SA celebrates World Wetlands Day

This year’s focus highlights the role of wetlands as sources of freshwater and presents a call for actions towards the protection and restoration of wetlands.

“Despite their significance to human life, the 2018 National Biodiversity Assessment found that wetlands are the most threatened of all South Africa’s ecosystems, with 79% threatened. This report emphasises the role of rivers, wetlands and their catchments as crucial ecological infrastructure for water security and often complementing built infrastructure. 

Major threats to these freshwater systems are noted over-extraction of water, pollution, invasive alien species, habitat loss, land-use change and climate change,” said Environment, Forestry and Fisheries Minister Barbara Creecy.

In pursuit of continued efforts to conserve the wetland ecosystems, the Department of Environment, Forestry and Fisheries has invested more than R83 million in the rehabilitation and maintenance of at least 75 wetlands in the current financial year.

The rehabilitation and maintenance of wetlands is coordinated through the Working for Wetlands Programme, an Expanded Public Works Programme that focuses on remedial interventions for maintaining healthy wetlands. This programme has demonstrated that it is possible to pursue conservation outcomes while at the same time realising socio-economic objectives.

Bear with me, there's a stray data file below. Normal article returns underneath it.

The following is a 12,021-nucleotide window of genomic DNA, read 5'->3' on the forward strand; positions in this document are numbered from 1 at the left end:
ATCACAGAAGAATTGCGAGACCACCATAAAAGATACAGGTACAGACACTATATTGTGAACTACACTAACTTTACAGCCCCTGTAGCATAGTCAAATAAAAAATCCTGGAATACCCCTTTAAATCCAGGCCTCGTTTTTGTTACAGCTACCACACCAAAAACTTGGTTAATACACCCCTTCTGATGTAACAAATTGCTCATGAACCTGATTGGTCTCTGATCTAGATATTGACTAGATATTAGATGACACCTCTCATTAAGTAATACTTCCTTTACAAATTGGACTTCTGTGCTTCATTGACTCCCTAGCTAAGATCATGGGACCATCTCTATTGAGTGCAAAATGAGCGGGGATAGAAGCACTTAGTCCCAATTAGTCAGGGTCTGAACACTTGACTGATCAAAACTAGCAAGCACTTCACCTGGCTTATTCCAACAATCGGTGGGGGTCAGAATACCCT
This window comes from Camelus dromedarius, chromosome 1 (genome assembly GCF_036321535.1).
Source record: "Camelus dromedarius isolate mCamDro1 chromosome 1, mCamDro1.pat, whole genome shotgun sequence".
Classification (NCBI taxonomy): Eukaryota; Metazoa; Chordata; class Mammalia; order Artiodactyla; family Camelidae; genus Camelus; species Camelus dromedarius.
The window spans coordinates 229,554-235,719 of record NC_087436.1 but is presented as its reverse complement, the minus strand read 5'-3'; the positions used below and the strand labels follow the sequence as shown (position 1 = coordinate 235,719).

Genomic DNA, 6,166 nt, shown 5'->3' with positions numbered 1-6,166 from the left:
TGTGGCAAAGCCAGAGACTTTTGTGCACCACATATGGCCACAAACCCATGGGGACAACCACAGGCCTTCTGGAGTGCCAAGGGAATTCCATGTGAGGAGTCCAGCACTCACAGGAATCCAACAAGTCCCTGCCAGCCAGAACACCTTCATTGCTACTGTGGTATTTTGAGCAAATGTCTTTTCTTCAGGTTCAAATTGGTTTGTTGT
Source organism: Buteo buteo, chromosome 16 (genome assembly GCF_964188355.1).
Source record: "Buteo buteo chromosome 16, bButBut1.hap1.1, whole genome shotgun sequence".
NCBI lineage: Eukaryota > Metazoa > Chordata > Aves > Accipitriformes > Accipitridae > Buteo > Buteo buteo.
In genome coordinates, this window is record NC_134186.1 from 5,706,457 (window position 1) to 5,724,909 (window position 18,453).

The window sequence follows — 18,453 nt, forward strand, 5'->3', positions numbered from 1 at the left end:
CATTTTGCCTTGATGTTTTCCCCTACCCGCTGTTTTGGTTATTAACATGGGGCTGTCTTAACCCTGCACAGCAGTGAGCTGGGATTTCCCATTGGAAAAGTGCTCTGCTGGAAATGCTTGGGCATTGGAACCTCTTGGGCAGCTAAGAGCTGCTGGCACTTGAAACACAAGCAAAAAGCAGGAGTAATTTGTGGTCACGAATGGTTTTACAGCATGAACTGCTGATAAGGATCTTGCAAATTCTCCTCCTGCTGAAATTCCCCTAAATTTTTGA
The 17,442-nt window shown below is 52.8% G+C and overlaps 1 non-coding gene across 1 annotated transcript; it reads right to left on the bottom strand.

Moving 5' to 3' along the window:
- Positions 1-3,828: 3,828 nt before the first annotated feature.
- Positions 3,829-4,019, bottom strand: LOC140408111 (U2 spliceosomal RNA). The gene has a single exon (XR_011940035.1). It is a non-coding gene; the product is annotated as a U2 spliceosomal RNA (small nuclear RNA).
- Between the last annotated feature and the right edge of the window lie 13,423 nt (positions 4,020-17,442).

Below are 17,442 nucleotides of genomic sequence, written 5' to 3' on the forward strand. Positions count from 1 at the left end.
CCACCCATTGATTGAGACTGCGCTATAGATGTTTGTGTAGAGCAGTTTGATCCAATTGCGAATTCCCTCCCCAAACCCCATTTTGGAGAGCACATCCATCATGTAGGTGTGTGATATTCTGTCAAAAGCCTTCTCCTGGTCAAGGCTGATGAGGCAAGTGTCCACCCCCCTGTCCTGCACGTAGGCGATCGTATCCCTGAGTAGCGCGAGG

Since its inception in 2004, the Working for Wetlands Programme has rehabilitated over 1 749 wetlands countrywide, thereby contributing to increased healthier water supplies improving the economic benefits of natural and agricultural habitats. This has created more than 40 274 jobs and skills development opportunities for South Africans.

“Wetlands are highly productive and biologically diverse systems that enhance water quality, control erosion, maintain stream flows, sequestrate carbon, and provide habitats to threatened and endangered species,” said Minister Creecy.

They do not only play an important role in ensuring a steady supply of clean water for the country, its people and the economy, but their sponge -ike vegetation also preserves agriculture lands  and protects infrastructure from the  destructive impact of fast flowing flood water (stormwater attenuation).

In coastal zones wetlands provide protection from tropical cyclones by creating a buffer zone between bodies of water and the land. Wetlands clean and keep the water for slow release even during the drought spells that our country often experiences.

“Our rich endowment of biodiversity and ecosystems comes with a huge responsibility of ensuring that our species and ecosystems are conserved and used sustainably for the benefit of all South Africans,” said Creecy.

Image (Minister of Environment, Forestry and Fisheries, Barbara Creecy, celebrate World Wetland Day).

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